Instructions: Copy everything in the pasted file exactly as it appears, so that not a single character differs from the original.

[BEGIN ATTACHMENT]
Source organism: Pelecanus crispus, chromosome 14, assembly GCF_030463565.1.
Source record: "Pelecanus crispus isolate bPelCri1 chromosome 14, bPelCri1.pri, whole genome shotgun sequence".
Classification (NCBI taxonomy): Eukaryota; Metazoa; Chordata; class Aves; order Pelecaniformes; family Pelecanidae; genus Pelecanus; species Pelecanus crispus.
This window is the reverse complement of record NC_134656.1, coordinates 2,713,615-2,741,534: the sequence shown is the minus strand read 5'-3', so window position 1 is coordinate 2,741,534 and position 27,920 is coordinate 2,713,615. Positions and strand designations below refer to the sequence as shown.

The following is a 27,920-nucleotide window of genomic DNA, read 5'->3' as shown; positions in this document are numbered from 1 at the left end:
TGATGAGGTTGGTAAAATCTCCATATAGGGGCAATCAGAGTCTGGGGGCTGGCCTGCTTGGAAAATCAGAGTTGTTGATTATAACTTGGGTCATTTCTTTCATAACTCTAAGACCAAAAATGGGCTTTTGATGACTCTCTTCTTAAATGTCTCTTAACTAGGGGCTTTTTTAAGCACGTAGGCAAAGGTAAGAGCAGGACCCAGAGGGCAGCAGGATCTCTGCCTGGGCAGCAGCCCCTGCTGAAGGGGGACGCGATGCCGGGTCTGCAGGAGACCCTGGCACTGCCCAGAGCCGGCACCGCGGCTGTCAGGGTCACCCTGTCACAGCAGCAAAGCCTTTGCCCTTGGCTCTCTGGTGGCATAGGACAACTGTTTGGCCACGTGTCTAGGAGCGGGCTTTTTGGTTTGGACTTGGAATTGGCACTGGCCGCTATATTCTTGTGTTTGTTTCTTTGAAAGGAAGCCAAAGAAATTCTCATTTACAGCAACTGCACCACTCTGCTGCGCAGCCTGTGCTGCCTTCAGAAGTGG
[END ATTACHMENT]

Source organism: Pelecanus crispus, chromosome 14, assembly GCF_030463565.1.
Source record: "Pelecanus crispus isolate bPelCri1 chromosome 14, bPelCri1.pri, whole genome shotgun sequence".
Classification (NCBI taxonomy): Eukaryota; Metazoa; Chordata; class Aves; order Pelecaniformes; family Pelecanidae; genus Pelecanus; species Pelecanus crispus.
This window is the reverse complement of record NC_134656.1, coordinates 2,713,615-2,741,534: the sequence shown is the minus strand read 5'-3', so window position 1 is coordinate 2,741,534 and position 27,920 is coordinate 2,713,615. Positions and strand designations below refer to the sequence as shown.

The following is a 27,920-nucleotide window of genomic DNA, read 5'->3' as shown; positions in this document are numbered from 1 at the left end:
TGATGAGGTTGGTAAAATCTCCATATAGGGGCAATCAGAGTCTGGGGGCTGGCCTGCTTGGAAAATCAGAGTTGTTGATTATAACTTGGGTCATTTCTTTCATAACTCTAAGACCAAAAATGGGCTTTTGATGACTCTCTTCTTAAATGTCTCTTAACTAGGGGCTTTTTTAAGCACGTAGGCAAAGGTAAGAGCAGGACCCAGAGGGCAGCAGGATCTCTGCCTGGGCAGCAGCCCCTGCTGAAGGGGGACGCGATGCCGGGTCTGCAGGAGACCCTGGCACTGCCCAGAGCCGGCACCGCGGCTGTCAGGGTCACCCTGTCACAGCAGCAAAGCCTTTGCCCTTGGCTCTCTGGTGGCATAGGACAACTGTTTGGCCACGTGTCTAGGAGCGGGCTTTTTGGTTTGGACTTGGAATTGGCACTGGCCGCTATATTCTTGTGTTTGTTTCTTTGAAAGGAAGCCAAAGAAATTCTCATTTACAGCAACTGCACCACTCTGCTGCGCAGCCTGTGCTGCCTTCAGAAGTGG